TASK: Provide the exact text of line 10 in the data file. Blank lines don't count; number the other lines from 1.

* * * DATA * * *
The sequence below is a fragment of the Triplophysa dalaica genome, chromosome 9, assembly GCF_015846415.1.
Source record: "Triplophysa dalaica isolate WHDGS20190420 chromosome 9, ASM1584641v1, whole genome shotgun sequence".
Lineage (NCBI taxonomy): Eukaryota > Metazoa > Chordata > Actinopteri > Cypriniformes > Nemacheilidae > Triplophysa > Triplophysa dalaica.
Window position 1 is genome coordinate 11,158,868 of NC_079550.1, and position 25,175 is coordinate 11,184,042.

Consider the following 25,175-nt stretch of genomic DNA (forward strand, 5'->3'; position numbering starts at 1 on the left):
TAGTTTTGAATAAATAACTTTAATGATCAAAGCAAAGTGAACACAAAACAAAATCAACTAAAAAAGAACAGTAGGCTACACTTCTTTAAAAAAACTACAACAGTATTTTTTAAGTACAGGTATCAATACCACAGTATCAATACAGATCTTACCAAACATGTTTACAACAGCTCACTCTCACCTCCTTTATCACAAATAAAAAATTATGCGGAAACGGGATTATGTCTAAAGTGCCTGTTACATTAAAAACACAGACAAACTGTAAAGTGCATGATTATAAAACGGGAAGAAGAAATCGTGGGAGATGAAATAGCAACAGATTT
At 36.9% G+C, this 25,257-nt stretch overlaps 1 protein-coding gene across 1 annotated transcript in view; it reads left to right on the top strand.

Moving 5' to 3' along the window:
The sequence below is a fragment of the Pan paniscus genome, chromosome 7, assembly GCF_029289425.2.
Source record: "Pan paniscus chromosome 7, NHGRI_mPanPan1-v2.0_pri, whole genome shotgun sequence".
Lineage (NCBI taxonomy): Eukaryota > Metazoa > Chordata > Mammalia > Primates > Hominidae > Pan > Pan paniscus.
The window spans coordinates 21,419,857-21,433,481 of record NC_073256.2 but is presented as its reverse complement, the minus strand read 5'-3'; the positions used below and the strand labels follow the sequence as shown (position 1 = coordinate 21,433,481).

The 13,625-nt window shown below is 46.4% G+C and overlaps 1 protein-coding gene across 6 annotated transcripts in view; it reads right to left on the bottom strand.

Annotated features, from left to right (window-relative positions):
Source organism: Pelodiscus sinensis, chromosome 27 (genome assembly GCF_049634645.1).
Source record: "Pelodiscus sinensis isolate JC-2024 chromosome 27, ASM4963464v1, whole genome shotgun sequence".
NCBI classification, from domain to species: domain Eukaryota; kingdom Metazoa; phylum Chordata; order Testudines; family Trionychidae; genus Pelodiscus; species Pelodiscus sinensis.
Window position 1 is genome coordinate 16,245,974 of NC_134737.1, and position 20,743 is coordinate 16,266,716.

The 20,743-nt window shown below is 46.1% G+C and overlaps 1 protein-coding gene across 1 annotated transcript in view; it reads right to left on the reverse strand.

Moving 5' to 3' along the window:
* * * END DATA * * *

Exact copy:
Source record: "Pan paniscus chromosome 7, NHGRI_mPanPan1-v2.0_pri, whole genome shotgun sequence".